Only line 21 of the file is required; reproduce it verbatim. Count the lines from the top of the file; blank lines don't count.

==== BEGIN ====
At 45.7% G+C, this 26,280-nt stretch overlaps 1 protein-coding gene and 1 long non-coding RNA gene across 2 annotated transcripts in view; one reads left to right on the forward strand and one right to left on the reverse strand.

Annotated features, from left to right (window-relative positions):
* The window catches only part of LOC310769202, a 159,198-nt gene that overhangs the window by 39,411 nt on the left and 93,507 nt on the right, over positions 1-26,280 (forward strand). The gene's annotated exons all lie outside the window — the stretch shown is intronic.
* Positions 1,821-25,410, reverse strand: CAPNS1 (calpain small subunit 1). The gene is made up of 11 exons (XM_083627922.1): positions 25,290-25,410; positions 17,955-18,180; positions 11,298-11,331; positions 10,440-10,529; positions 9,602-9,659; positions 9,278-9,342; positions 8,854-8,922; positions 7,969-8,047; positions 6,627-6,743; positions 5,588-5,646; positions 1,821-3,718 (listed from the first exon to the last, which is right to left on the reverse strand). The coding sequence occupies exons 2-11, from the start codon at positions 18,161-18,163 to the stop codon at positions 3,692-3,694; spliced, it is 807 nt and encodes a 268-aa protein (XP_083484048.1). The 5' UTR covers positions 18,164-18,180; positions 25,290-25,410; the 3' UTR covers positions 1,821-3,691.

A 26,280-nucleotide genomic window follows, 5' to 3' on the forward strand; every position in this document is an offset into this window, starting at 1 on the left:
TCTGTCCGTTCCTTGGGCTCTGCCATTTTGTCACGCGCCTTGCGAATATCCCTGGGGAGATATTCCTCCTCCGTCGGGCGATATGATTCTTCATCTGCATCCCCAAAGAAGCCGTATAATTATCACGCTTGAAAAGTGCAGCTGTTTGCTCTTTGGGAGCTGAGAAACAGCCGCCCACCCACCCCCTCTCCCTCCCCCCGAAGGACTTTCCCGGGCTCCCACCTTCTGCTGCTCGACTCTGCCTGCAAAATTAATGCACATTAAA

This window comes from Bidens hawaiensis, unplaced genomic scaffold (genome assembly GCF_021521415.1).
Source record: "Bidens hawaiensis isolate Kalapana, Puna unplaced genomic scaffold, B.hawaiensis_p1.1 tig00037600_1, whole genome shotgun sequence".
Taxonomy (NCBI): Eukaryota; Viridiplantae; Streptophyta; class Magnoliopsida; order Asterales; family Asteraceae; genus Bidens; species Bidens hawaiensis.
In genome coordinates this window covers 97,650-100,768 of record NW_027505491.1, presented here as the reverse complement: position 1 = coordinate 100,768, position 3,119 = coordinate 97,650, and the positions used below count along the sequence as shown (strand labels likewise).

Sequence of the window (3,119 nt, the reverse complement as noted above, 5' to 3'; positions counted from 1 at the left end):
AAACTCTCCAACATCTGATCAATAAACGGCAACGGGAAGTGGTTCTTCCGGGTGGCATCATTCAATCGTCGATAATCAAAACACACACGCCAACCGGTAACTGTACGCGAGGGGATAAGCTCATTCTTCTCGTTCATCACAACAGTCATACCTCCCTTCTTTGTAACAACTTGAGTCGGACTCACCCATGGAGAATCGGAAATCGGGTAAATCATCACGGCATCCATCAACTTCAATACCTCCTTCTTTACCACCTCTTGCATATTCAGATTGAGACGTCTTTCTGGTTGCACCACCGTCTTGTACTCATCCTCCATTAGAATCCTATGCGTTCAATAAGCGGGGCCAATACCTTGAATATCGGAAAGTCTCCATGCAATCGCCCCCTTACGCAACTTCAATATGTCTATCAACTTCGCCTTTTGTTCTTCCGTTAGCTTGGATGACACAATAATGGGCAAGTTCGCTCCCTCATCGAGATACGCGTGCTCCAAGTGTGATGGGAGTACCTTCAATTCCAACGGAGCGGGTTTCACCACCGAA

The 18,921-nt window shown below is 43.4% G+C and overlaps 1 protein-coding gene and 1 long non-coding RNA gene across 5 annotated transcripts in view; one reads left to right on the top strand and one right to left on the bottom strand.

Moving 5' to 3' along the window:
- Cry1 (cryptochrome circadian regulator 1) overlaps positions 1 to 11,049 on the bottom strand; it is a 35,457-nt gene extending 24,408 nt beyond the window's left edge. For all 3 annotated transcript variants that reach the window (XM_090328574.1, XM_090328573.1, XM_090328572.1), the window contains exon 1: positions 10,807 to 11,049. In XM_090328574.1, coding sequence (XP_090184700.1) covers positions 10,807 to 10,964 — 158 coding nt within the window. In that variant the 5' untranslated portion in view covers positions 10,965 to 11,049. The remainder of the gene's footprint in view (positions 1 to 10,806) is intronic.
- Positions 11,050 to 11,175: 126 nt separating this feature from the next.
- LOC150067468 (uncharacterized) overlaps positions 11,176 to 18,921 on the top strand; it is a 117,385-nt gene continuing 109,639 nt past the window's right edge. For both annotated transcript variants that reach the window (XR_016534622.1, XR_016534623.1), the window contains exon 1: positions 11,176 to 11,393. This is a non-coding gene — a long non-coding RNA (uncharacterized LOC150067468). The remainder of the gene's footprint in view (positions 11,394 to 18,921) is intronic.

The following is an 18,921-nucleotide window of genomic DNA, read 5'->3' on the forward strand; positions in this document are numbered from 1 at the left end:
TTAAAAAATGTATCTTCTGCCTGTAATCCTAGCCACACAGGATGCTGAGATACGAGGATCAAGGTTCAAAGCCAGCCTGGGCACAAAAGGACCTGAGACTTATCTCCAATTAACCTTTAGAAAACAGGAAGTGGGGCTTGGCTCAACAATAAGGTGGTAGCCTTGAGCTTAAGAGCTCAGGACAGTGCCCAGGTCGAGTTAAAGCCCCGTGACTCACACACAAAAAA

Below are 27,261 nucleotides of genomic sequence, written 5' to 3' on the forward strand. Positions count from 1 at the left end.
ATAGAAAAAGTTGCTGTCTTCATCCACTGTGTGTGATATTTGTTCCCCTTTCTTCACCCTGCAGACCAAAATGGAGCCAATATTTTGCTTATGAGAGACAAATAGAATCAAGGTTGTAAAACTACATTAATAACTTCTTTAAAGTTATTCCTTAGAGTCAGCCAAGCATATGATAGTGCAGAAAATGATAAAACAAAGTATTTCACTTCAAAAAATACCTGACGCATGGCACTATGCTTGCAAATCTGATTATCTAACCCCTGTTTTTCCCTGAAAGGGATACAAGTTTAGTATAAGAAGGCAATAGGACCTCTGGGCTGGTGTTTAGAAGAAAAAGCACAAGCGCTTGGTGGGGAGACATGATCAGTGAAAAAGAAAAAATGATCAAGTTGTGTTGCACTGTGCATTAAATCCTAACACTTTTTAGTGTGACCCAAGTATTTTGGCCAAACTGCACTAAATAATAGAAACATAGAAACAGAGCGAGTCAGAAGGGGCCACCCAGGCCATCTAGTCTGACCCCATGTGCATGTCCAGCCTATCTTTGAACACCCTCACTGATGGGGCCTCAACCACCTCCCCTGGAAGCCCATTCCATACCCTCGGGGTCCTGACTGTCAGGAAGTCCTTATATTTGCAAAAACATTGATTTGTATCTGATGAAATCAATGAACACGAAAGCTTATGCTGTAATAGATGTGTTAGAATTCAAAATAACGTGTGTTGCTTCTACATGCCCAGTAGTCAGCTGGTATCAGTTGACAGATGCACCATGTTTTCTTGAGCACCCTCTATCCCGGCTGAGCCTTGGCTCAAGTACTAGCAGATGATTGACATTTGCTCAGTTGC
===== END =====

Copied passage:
ATAGAAAAAGTTGCTGTCTTCATCCACTGTGTGTGATATTTGTTCCCCTTTCTTCACCCTGCAGACCAAAATGGAGCCAATATTTTGCTTATGAGAGACAAATAGAATCAAGGTTGTAAAACTACATTAATAACTTCTTTAAAGTTATTCCTTAGAGTCAGCCAAGCATATGATAGTGCAGAAAATGATAAAACAAAGTATTTCACTTCAAAAAATACCTGACGCATGGCACTATGCTTGCAAATCTGATTATCTAACCCCTGTTTTTCCCTGAAAGGGATACAAGTTTAGTATAAGAAGGCAATAGGACCTCTGGGCTGGTGTTTAGAAGAAAAAGCACAAGCGCTTGGTGGGGAGACATGATCAGTGAAAAAGAAAAAATGATCAAGTTGTGTTGCACTGTGCATTAAATCCTAACACTTTTTAGTGTGACCCAAGTATTTTGGCCAAACTGCACTAAATAATAGAAACATAGAAACAGAGCGAGTCAGAAGGGGCCACCCAGGCCATCTAGTCTGACCCCATGTGCATGTCCAGCCTATCTTTGAACACCCTCACTGATGGGGCCTCAACCACCTCCCCTGGAAGCCCATTCCATACCCTCGGGGTCCTGACTGTCAGGAAGTCCTTATATTTGCAAAAACATTGATTTGTATCTGATGAAATCAATGAACACGAAAGCTTATGCTGTAATAGATGTGTTAGAATTCAAAATAACGTGTGTTGCTTCTACATGCCCAGTAGTCAGCTGGTATCAGTTGACAGATGCACCATGTTTTCTTGAGCACCCTCTATCCCGGCTGAGCCTTGGCTCAAGTACTAGCAGATGATTGACATTTGCTCAGTTGC